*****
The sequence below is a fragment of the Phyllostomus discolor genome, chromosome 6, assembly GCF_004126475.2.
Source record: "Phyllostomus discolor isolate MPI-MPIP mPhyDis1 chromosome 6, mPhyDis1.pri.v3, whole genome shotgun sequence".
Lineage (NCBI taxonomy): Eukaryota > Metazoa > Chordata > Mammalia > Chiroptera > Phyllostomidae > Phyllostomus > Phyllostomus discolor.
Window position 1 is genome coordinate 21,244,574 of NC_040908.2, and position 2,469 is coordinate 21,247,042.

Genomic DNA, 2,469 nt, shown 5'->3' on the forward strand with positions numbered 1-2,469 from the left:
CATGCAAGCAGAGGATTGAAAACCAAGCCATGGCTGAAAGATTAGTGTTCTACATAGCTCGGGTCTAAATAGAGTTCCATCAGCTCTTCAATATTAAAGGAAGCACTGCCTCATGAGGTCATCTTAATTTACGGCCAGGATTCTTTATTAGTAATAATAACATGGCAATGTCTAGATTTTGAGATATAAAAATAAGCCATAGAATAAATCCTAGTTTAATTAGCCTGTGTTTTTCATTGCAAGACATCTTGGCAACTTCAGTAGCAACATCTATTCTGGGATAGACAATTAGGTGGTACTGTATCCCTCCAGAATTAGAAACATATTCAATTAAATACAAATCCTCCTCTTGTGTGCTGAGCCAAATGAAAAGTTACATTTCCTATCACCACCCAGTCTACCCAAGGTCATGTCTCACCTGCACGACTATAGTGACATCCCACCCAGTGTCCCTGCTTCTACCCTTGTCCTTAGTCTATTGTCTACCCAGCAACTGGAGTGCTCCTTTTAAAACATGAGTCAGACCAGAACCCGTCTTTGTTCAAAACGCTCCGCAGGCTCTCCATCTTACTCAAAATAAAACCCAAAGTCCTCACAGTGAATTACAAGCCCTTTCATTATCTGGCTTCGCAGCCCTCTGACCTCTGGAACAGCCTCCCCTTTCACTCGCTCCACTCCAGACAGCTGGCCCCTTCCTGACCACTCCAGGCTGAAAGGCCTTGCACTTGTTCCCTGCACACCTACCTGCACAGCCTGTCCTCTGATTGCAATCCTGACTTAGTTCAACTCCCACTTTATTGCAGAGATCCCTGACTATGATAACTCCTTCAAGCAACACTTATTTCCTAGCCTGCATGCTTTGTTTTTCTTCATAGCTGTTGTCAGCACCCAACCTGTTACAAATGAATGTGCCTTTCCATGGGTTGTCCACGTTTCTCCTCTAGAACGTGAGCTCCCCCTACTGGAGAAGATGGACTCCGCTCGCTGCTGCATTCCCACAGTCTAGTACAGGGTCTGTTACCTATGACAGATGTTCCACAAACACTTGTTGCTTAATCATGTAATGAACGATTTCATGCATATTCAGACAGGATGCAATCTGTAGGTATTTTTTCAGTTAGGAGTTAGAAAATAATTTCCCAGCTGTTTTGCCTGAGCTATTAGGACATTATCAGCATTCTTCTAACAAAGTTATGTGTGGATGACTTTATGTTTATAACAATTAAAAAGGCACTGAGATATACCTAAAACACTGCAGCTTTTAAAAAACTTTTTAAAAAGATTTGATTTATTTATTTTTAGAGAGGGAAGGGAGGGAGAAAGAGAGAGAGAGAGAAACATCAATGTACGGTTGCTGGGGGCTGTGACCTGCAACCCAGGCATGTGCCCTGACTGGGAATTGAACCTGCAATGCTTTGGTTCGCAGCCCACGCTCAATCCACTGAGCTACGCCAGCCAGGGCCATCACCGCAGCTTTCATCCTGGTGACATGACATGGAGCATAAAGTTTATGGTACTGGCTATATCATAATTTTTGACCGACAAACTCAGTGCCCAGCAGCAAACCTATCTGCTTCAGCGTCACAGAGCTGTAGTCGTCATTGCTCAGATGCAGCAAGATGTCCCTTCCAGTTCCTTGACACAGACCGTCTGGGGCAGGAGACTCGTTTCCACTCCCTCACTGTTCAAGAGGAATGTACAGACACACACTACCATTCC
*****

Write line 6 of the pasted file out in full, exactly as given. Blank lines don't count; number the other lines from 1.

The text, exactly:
CATGCAAGCAGAGGATTGAAAACCAAGCCATGGCTGAAAGATTAGTGTTCTACATAGCTCGGGTCTAAATAGAGTTCCATCAGCTCTTCAATATTAAAGGAAGCACTGCCTCATGAGGTCATCTTAATTTACGGCCAGGATTCTTTATTAGTAATAATAACATGGCAATGTCTAGATTTTGAGATATAAAAATAAGCCATAGAATAAATCCTAGTTTAATTAGCCTGTGTTTTTCATTGCAAGACATCTTGGCAACTTCAGTAGCAACATCTATTCTGGGATAGACAATTAGGTGGTACTGTATCCCTCCAGAATTAGAAACATATTCAATTAAATACAAATCCTCCTCTTGTGTGCTGAGCCAAATGAAAAGTTACATTTCCTATCACCACCCAGTCTACCCAAGGTCATGTCTCACCTGCACGACTATAGTGACATCCCACCCAGTGTCCCTGCTTCTACCCTTGTCCTTAGTCTATTGTCTACCCAGCAACTGGAGTGCTCCTTTTAAAACATGAGTCAGACCAGAACCCGTCTTTGTTCAAAACGCTCCGCAGGCTCTCCATCTTACTCAAAATAAAACCCAAAGTCCTCACAGTGAATTACAAGCCCTTTCATTATCTGGCTTCGCAGCCCTCTGACCTCTGGAACAGCCTCCCCTTTCACTCGCTCCACTCCAGACAGCTGGCCCCTTCCTGACCACTCCAGGCTGAAAGGCCTTGCACTTGTTCCCTGCACACCTACCTGCACAGCCTGTCCTCTGATTGCAATCCTGACTTAGTTCAACTCCCACTTTATTGCAGAGATCCCTGACTATGATAACTCCTTCAAGCAACACTTATTTCCTAGCCTGCATGCTTTGTTTTTCTTCATAGCTGTTGTCAGCACCCAACCTGTTACAAATGAATGTGCCTTTCCATGGGTTGTCCACGTTTCTCCTCTAGAACGTGAGCTCCCCCTACTGGAGAAGATGGACTCCGCTCGCTGCTGCATTCCCACAGTCTAGTACAGGGTCTGTTACCTATGACAGATGTTCCACAAACACTTGTTGCTTAATCATGTAATGAACGATTTCATGCATATTCAGACAGGATGCAATCTGTAGGTATTTTTTCAGTTAGGAGTTAGAAAATAATTTCCCAGCTGTTTTGCCTGAGCTATTAGGACATTATCAGCATTCTTCTAACAAAGTTATGTGTGGATGACTTTATGTTTATAACAATTAAAAAGGCACTGAGATATACCTAAAACACTGCAGCTTTTAAAAAACTTTTTAAAAAGATTTGATTTATTTATTTTTAGAGAGGGAAGGGAGGGAGAAAGAGAGAGAGAGAGAAACATCAATGTACGGTTGCTGGGGGCTGTGACCTGCAACCCAGGCATGTGCCCTGACTGGGAATTGAACCTGCAATGCTTTGGTTCGCAGCCCACGCTCAATCCACTGAGCTACGCCAGCCAGGGCCATCACCGCAGCTTTCATCCTGGTGACATGACATGGAGCATAAAGTTTATGGTACTGGCTATATCATAATTTTTGACCGACAAACTCAGTGCCCAGCAGCAAACCTATCTGCTTCAGCGTCACAGAGCTGTAGTCGTCATTGCTCAGATGCAGCAAGATGTCCCTTCCAGTTCCTTGACACAGACCGTCTGGGGCAGGAGACTCGTTTCCACTCCCTCACTGTTCAAGAGGAATGTACAGACACACACTACCATTCC